By Joe Guzzardi
August 3, 2015
When Americans learned the heartbreaking details surrounding Kate Steinle’s murder in San Francisco, they hoped that her shooting in that sanctuary city would motivate Congress to take action. Citizens oppose the policy of protecting aliens, and Kate’s killer was an especially egregious example of what can and often does go wrong.
Juan Francisco Lopez-Sanchez, the self-admitted murderer, is a five-times deported, seven-times convicted felon.
But hopeful Americans don’t know United States immigration history which indicates that after tragedy strikes, the federal government talks big but in the end does little to protect its citizens. Kate was a solitary victim. On 9/11, more than 2,900 Americans died because of permissive immigration policies. All of the terrorists had entered on temporary visas which were still active at the time of the attacks. Other terrorists including the Egyptian-born Ali Mohammed who is acknowledged to have written al Qaeda’s handbook, were naturalized citizens.
Immediately after 9/11, cries went up in Congress to crack down on fraudulent visas, and to get tougher at U.S. ports of entry. Some analysts predicted that at last the U.S. would get serious about enforcement. When it became known that some terrorists had student visas but never showed up to class, California Senator Dianne Feinstein called for stricter oversight. But the academic lobby, which profits from foreign-born enrollment, quickly condemned Feinstein, and her suggestion quietly died.
Today there are more than one million overseas students on campuses. Chillingly, a recent Department of Homeland Security report admitted that it has lost track of 6,000 foreign nationals who came to the U.S. on student visas. Peter Edge, the U.S. Immigration and Customs Enforcement officer who oversees visa fraud said: “Some of them could be here to do us harm.” Nevertheless, in its 2013-2014 annual review, the State Department revealed that during the prior academic year, 127,000 visas went to predominantly Muslim countries.
Another security idea that went nowhere post-9/11 is the exit-entry system. Over the past 17 years, Congress has passed eight laws requiring the implementation of an exit system at all ports of entry. After 9/11, three of these laws, based on 9/11 Commission recommendations, required that biometrics like fingerprints, facial recognition, or iris scans be used to verify the identity of foreign nationals both arriving into and departing from the United States. Relying on input from U.S. enforcement agents, the 9/11 Commission found that the hijackers used over 300 aliases to re-enter and depart the U.S. multiple times. As a result, the commission recommended that individual identity characteristics such as fingerprints and digital photos be used to verify identity, not just names.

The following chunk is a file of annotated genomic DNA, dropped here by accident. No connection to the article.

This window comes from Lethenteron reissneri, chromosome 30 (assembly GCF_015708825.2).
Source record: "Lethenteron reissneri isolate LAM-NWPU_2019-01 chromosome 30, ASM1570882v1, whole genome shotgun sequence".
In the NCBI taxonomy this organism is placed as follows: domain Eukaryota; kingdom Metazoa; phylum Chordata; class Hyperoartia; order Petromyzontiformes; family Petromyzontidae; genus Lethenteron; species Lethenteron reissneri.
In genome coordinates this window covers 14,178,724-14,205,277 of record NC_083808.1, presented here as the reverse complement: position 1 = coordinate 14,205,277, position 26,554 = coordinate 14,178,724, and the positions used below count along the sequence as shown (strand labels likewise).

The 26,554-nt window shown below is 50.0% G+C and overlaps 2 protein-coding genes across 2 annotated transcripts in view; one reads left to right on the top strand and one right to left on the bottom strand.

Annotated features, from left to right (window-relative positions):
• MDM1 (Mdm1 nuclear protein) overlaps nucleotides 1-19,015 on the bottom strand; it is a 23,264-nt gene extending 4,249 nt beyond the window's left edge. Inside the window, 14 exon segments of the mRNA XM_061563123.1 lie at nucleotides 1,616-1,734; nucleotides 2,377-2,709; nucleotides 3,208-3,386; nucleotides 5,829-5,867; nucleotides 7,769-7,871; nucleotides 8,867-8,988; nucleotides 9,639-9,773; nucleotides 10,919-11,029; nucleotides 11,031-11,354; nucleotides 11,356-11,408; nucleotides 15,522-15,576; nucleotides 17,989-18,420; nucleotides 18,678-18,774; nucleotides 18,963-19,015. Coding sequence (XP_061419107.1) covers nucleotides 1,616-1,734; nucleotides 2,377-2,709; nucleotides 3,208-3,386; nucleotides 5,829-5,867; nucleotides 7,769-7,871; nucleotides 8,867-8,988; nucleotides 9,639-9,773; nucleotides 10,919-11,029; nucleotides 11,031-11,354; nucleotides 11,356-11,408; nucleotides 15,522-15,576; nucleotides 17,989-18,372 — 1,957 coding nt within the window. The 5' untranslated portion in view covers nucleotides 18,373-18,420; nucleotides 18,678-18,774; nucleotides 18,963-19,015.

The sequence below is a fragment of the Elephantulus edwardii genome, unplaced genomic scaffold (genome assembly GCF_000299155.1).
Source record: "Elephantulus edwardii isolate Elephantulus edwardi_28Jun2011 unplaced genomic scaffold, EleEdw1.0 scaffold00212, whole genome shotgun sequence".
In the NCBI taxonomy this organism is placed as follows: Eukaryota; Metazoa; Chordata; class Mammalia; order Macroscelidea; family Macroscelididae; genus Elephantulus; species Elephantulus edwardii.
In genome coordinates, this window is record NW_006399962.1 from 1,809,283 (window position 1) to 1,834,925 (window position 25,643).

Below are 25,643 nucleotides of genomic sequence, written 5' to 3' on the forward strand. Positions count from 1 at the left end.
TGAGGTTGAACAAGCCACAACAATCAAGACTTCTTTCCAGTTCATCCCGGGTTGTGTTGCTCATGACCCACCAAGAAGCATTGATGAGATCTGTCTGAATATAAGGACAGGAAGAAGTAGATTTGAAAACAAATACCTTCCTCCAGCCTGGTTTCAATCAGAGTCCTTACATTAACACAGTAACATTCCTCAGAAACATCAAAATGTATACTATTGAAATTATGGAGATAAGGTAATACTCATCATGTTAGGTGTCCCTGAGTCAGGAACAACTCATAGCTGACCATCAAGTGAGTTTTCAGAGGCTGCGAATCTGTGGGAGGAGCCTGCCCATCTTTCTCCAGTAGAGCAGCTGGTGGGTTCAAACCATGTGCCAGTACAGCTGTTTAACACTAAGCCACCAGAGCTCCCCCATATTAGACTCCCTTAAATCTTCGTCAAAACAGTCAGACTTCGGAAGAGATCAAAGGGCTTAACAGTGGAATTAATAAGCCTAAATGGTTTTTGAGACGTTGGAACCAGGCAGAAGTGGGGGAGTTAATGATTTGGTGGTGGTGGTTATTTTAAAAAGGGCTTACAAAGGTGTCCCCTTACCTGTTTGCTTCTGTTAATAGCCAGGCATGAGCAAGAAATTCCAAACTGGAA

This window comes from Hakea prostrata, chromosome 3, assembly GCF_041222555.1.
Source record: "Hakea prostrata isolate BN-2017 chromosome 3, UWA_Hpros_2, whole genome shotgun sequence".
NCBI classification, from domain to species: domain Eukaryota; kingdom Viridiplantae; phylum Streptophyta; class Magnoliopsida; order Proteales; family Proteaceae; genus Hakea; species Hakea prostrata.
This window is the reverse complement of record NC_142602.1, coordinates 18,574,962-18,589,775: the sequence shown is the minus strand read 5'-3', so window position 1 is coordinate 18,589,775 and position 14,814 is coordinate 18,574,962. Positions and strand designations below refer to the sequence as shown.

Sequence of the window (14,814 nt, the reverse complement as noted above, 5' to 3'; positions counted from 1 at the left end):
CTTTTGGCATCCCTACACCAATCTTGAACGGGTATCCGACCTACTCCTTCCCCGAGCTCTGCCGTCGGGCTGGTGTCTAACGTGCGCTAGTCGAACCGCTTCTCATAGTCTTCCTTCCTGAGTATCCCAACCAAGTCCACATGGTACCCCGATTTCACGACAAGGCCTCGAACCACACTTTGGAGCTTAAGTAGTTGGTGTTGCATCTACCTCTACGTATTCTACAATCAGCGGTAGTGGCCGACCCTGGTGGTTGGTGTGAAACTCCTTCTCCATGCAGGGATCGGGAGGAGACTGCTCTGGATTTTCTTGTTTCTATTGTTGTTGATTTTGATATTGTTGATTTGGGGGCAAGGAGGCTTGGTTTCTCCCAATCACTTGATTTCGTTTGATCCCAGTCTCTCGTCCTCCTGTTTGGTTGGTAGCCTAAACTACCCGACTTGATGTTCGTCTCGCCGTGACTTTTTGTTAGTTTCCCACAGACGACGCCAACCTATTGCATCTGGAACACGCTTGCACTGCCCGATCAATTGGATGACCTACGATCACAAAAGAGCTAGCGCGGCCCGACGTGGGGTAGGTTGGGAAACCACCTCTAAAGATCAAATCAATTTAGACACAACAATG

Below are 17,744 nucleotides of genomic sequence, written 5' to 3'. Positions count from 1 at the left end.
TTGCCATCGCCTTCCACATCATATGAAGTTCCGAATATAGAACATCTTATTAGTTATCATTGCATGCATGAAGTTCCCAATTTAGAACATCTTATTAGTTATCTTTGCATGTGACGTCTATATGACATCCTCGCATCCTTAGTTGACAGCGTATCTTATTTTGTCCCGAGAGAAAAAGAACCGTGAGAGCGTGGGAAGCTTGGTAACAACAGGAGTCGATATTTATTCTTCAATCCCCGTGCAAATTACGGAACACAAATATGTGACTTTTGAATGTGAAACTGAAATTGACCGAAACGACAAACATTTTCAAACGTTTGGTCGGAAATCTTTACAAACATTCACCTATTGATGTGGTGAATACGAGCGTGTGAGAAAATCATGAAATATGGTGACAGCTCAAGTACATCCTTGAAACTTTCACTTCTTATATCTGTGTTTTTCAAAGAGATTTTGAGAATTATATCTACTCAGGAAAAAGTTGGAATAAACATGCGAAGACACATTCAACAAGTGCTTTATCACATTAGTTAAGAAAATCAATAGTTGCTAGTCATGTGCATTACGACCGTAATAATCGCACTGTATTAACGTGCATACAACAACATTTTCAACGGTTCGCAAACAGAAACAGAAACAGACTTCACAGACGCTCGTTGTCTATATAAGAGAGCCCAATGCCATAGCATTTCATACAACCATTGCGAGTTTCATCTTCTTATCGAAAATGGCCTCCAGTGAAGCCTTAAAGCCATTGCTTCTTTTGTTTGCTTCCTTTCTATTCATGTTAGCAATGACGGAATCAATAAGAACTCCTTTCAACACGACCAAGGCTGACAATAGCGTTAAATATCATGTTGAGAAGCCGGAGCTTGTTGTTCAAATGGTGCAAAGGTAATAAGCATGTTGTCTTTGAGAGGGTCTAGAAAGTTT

Instead of activating the common sense exit-entry system which 15 nations either have or are in the process of effecting, former DHS Secretary Janet Napolitano actively blocked the program, and called it a waste of time and money. And in another foolish measure that exposes American to more risk from terrorists and criminals, in 2013 President Obama cut 4,000 border patrol agents, 20 percent of its manpower.
The debate over sanctuary cities’ future is academic. Although the House passed a bill that would defund sanctuary cities, Obama vowed to veto it. But realistically, given the permissive attitudes toward enforcement and the well-organized, well-funded lobbies that resist measures to restrict immigration, even if legislation is signed, it is likely that nothing will happen.
If the loss of nearly 3,000 lives during the worst terrorist attack in world history isn’t sufficient cause for the White House to get serious about enforcement, a single tragic death like Kate’s won’t be enough either.
Joe Guzzardi is a Californians for Population Stabilization Senior Writing Fellow. Contact him at [email protected]